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Hazardex 2017 Conference - Expanding Consequence and Risk Assessment to Include Potential Escalation and Business Interruption Risks in the Chemical and Refining Industries

Author : Rob Magraw - BakerRisk Europe

03 November 2016

Refineries and chemical plants invest heavily to reduce the frequency and magnitude of hazardous flammable and toxic gas releases and their potential subsequent impacts (flash fire, toxic, explosion, thermal radiation).  Despite this expenditure of money and time hazardous releases still occur, often resulting in heavy fire or blast damage in the areas immediate to and surrounding the event source.

During and after these events refineries and chemical plants often depend on safety critical equipment and operational control systems to safely shut down the plant and prevent escalation.  Located within process units or inside central control locations (MCCs, CCRS, etc.), these critical assets may be damaged due to the initial event and as a result be unable to prevent escalation and/or achieve process shutdown.

Appropriate protection and siting of safety critical equipment and operational control systems is a key step in reducing escalation and minimising business interruption during and after a fire or blast event.  However, traditionally these key assets are not included in quantitative siting and risk assessment studies, which instead focus mainly on personnel risk.  In some instances, a building containing essential control systems may be included in siting and risk assessments, but the studies rarely address the vulnerability of critical equipment and its ability to respond when needed.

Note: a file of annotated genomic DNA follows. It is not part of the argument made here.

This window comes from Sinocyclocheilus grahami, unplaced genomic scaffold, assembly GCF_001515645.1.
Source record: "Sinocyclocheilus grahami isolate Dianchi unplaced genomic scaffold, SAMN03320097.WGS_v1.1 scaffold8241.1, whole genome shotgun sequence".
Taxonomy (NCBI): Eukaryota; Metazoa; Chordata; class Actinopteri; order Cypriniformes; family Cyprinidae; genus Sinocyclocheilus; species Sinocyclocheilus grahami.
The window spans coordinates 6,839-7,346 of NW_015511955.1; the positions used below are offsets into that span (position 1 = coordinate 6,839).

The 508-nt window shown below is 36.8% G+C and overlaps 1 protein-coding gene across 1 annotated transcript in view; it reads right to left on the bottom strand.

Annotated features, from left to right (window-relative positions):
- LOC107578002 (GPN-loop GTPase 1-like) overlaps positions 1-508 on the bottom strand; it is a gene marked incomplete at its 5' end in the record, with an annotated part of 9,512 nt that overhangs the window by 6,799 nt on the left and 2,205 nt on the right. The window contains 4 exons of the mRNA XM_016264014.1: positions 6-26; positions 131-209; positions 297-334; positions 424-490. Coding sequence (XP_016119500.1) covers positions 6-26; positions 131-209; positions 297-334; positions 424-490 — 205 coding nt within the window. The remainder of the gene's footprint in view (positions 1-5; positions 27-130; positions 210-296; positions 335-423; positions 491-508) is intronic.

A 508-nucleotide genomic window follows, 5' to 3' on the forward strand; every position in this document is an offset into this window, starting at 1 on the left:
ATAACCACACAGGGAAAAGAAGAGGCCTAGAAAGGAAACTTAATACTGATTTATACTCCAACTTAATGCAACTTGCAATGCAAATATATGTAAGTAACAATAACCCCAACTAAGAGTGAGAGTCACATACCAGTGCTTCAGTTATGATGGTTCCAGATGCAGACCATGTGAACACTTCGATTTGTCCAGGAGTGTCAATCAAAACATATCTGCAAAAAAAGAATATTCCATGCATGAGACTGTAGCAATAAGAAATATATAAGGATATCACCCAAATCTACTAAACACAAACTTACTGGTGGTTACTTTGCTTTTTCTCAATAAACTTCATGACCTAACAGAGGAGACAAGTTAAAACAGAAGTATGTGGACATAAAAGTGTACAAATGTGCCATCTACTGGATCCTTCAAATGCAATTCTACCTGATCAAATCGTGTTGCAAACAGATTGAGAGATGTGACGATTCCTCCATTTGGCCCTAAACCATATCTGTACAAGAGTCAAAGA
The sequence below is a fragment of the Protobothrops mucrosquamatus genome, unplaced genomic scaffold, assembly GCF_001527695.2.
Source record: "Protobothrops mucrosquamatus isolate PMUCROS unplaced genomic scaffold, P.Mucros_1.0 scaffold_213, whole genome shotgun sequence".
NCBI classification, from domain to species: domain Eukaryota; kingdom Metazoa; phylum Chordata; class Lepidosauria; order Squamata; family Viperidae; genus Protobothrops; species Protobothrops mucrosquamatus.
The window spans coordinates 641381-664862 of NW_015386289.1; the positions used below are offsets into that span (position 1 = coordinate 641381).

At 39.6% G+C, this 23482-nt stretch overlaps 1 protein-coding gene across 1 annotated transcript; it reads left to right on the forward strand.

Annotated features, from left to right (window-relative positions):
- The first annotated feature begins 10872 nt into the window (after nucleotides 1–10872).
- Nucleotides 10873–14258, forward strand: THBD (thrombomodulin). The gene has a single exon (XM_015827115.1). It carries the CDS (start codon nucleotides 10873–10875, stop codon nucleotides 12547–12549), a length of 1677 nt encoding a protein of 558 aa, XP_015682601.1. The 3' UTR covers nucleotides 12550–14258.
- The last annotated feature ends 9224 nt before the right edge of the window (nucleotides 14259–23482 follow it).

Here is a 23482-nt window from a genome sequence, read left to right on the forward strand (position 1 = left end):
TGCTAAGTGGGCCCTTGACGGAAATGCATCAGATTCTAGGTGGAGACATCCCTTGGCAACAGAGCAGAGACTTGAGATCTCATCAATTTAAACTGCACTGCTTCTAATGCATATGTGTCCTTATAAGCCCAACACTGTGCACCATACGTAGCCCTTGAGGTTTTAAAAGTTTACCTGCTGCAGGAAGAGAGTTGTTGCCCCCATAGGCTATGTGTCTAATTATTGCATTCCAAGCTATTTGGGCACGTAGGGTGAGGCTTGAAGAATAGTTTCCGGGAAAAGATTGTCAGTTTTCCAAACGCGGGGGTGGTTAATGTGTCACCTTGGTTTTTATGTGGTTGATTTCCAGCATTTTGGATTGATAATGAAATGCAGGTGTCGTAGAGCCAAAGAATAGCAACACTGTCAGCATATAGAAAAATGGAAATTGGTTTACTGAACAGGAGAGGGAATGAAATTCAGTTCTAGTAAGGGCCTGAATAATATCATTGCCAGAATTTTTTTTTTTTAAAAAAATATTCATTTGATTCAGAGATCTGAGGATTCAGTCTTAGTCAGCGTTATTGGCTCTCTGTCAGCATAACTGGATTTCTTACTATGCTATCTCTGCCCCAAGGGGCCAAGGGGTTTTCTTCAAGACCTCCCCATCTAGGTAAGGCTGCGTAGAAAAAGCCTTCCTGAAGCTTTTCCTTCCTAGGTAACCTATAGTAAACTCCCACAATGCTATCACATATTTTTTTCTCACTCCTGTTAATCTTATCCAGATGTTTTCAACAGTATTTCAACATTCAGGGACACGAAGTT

In the event of a release, critical equipment and control systems may be vulnerable to structural collapse, forced acceleration, debris impact and thermal affects.  The structural collapse, acceleration, and impact damage associated with blast loading can be assessed by the use of non-linear single-degree-of-freedom (SDOF) modelling.  In addition, Computational Fluid Dynamics codes, such as Fire Dynamic Simulator (FDS), can be used to determine potential thermal degradation effects for buildings and/or equipment.  With the additional consideration of equipment location and material composition, equipment vulnerability (EV) values representing the functionality of critical equipment after damage can be determined and applied.

This paper describes a method of using quantitative siting and risk assessment techniques to determine the blast and fire risk to safety critical equipment and operational control systems in chemical and refining facilities.  The paper utilises the methodology outlined above to develop a case study regarding the determination of equipment damage and equipment availability.  In addition, this paper offers solutions to improve the availability of these systems after an accident.

About the Speaker

Robert Magraw leads BakerRisk Europe Limited, the European subsidiary of Baker Engineering and Risk Consultants Inc.  He holds a BSc in Environmental Sciences from the University of Lancaster and has over 26 years’ experience in risk analysis and risk management obtained primarily in the nuclear and oil and gas sectors. 

Since joining BakerRisk in 2008, Magraw has undertaken a broad range of process safety related work including leading PHA studies, insurance risk engineering surveys, audits and reviews, quantified risk assessments and facility siting studies at numerous onshore and offshore oil and petrochemical facilities across the globe. 

He is a member of the Institution of Chemical Engineers and sits on their Hazards Technical Steering Committee.  He is also BakerRisk’s representative on the EPSC Technical Steering Committee.

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